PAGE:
Photos: Washington Capitals
It’s happened. Every Capitals fan was hoping it wouldn’t, but it has. Defenseman Nate Schmidt is headed for the desert after being selected by the Vegas Golden Knights in the 2017 Expansion Draft. It will be a pretty big blow to the Caps on a couple of levels.
First, it is detrimental in general to lose a second-pairing defenseman for absolutely nothing; a young, puck-moving, possession monster one to boot! It also hurts because Schmidt was an undrafted free agent signing that was just about to likely hit his potential as a second-pairing defenseman and now he has been lost for nothing; that’s a gut punch to the Capitals who put time into scouting and developing him. Also, Schmidt might be one of the happiest guys to play the sport of hockey today, a brimming personality that makes everyone around him smile and enlightening the locker room, teams don’t like losing guys like that. But there’s nothing the team can do, and the Capitals need to find a way to replace him. It won’t be easy, but here are a few options for the Caps to find a second-pairing, left-handed defenseman, and stay competitive.
The only possible thing positive about Schmidt being selected by Vegas is thatit still leaves the Capitals with Philipp Grubauer to trade, who will be a highly sought-after young goaltender with a promising future. Clubs in need of a starting goalie will pay a pretty penny for a player like that. The issue is there are only three NHL clubs that truly need goaltending help – the Arizona Coyotes, Winnipeg Jets, and Philadelphia Flyers; none really have Top 4 left-handed defenseman to move. Arizona has young superstar Oliver Ekman-Larsson and veteran Alex Goligoski, but it’s hard to see Arizona moving either, especially Ekman-Larsson. As for Winnipeg, they already have a lack of good left-handers on the backend and their only good one is Joshua Morrissey. There’s likely little chance they are moving the 22-year old for Grubauer. Lastly, the Flyers have emerging stars in Ivon Provorov and Shayne Gostisbehere and its highly, highly unlikely that either of those players are moved. So it looks like the possibility of flipping Grubauer directly for a Top 4 left-handed defenseman is not something that is plausible at this time.
That doesn’t mean that the Caps still can’t turn Grubauer into a Top 4 blueliner. Consider this, the Capitals traded goaltender Semyon Varlamov with 59 games played, a 2.38 goals-against average, and a .917 save percentage for first and second-round picks a few years ago. Grubauer played 66 games with a 2.25 goals-against average and .923 save percentage. Grubauer has had a better start to his career, so it’s not out of the question to a get a first and second for him. He should at least fetch a first or two second-rounders and a later pick. With those picks, the Caps can now go to teams and possibly offer those picks in a package deal to find a great player. Since the Expansion Draft is going to change the offseason plans of the entire league, it’s very difficult to give suggestions on who the Caps could possibly want to target. After everything settles with the draft and free agency, it will be a lot easier to see potential players to acquire.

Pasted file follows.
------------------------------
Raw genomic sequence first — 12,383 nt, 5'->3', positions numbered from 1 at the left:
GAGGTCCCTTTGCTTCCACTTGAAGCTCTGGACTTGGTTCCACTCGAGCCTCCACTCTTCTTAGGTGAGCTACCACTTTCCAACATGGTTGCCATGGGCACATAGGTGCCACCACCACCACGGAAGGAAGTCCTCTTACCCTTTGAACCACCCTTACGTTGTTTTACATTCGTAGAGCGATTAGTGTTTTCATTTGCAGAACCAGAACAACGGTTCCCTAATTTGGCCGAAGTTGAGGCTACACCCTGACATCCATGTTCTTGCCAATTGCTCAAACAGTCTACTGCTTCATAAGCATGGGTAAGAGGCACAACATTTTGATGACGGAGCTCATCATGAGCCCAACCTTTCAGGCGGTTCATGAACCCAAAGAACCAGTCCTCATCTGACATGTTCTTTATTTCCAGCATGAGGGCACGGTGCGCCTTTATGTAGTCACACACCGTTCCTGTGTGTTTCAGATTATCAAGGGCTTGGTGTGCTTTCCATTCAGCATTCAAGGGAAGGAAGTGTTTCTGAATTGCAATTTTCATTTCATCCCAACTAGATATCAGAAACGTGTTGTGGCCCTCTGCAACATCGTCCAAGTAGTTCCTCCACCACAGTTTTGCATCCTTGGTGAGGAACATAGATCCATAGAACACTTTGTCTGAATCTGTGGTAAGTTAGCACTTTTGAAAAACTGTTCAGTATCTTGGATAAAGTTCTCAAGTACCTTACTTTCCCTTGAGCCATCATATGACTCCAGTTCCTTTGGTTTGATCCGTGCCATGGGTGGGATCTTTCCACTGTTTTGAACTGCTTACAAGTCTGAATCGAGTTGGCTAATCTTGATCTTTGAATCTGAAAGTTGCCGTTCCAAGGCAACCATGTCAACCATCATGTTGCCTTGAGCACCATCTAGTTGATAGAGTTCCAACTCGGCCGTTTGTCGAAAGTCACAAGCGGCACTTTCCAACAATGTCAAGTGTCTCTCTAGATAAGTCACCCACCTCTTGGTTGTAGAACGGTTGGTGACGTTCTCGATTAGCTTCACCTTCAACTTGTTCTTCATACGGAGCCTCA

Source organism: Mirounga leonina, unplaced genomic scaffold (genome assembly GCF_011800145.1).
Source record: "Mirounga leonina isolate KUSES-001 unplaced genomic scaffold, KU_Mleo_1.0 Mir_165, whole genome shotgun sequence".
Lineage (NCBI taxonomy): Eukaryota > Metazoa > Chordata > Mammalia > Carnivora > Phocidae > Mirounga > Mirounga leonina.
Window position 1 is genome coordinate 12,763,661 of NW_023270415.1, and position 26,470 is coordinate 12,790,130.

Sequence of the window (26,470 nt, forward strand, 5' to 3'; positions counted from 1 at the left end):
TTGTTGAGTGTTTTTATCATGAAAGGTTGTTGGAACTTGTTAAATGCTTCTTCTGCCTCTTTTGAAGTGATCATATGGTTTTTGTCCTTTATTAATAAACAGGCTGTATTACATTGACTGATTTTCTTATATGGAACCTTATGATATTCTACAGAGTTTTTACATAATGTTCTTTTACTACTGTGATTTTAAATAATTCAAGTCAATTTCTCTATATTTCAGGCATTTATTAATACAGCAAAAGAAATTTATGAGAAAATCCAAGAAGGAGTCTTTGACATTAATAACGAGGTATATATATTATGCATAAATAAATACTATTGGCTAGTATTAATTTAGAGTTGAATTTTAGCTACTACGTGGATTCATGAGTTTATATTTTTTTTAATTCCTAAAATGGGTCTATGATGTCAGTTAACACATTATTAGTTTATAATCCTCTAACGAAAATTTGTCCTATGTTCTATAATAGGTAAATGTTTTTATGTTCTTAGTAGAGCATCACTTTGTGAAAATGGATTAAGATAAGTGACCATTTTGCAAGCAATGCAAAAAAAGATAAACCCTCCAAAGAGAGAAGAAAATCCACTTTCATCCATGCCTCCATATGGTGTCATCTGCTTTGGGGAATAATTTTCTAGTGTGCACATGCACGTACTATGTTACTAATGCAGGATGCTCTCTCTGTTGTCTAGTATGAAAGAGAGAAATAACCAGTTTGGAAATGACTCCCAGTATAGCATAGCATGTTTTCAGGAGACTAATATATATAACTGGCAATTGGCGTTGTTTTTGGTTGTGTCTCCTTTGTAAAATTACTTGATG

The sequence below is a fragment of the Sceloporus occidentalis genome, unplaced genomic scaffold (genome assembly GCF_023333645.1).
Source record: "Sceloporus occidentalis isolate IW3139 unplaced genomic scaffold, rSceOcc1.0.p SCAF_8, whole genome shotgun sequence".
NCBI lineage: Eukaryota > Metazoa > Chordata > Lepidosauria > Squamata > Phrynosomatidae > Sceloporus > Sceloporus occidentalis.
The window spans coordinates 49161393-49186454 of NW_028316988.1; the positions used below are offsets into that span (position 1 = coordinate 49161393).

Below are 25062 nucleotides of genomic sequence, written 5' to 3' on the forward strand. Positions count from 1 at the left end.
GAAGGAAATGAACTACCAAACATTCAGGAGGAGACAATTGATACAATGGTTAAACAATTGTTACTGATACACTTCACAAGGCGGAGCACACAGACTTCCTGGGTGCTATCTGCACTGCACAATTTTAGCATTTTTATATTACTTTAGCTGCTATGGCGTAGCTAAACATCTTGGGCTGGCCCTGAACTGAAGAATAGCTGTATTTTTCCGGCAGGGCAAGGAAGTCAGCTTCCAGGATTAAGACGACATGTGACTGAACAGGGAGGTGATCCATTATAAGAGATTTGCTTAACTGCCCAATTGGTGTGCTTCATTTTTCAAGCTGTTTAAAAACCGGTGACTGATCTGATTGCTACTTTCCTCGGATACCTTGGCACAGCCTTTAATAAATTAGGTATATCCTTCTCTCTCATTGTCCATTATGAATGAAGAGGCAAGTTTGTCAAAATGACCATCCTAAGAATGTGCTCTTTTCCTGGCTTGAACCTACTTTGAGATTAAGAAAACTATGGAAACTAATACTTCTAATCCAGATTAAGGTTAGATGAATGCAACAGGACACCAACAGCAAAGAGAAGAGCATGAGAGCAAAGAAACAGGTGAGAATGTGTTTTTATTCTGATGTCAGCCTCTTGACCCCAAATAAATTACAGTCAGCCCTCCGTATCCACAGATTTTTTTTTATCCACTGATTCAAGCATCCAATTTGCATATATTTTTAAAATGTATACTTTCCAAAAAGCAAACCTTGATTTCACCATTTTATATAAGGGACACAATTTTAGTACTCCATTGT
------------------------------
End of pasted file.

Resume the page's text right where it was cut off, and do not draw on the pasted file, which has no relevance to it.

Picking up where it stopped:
Another option to replace Schmidt is to promote from within the organization. As of now, the only left-handed defensemen on the NHL roster are Brooks Orpik and Taylor Chorney. Neither are Top 4 material, so the Caps will have to look at their prospects for help. Outside of goaltending, left-handed defensemen are probably the Capital’s most flush position in terms of Top 4 ceiling. The question is, are any of them ready?
Lucas Johansen, the team’s first-round pick in 2016, might be the best overall left-handed blueliner that the Caps have. He’s great defensively, with smooth skating ability, topped with a great pass and sneaky shot. The main issue is that unless he blows away the Capitals’ brass at the upcoming Development Camp, there’s about a zero percent chance he’s ready for second-pairing NHL duties. He’s only 19-years old, so he needs at least another two to three years or more of seasoning before he’s ready for the big stage.
There is also Jonas Siegenthaler, who has been playing against men since he was 16-years old over in Switzerland. He’s now 20-years old with a huge frame (6’3” 220 lbs) and he knows how to take care of his own zone. But, he still looks as though he needs at least another year of North American play to prepare him for the NHL. Because of his size and defensive awareness, Capitals Head Coach Barry Trotz could trust him with bigger responsibilities if he can show enough at Development Camp. Still, it’s a pretty small chance he jumps straight into an NHL role this October, let alone at a second-pairing level.
Lastly is Christian Djoos, probably the most NHL-ready of the three aforementioned prospects. Turning 23-years old this summer, Djoos had a fantastic season last year in the American Hockey League, placing third in scoring among defensemen. He has some great offensive capabilities and isn’t too shabby defensively. He still needs to put muscle on his 165-pound frame if he wants to survive in the NHL, especially if he wants to be on the second-pairing. He too, would have to have a pretty great summer to prove he’s ready for time in the Top 4. The team’s annual Development Camp next week will give fans a good look at him to see if he’s ready.
Unrestricted Free Agency
As one can see, it doesn’t appear as though the Capitals’ major defensive prospects are ready for a full-time NHL role. The good news is that all of them are really close, so the Caps really just need to find a replacement for a year or two before those players are fully ready. The best way to do that is to go the unrestricted free agent route. Teams never want to solely rely on free agency, because as a rule of thumb, teams will most likely overpay for help. Luckily for the Capitals, there are some bargain picks in this summer’s crop of UFAs that can help their potential Top 4 problem without paying too much or too long.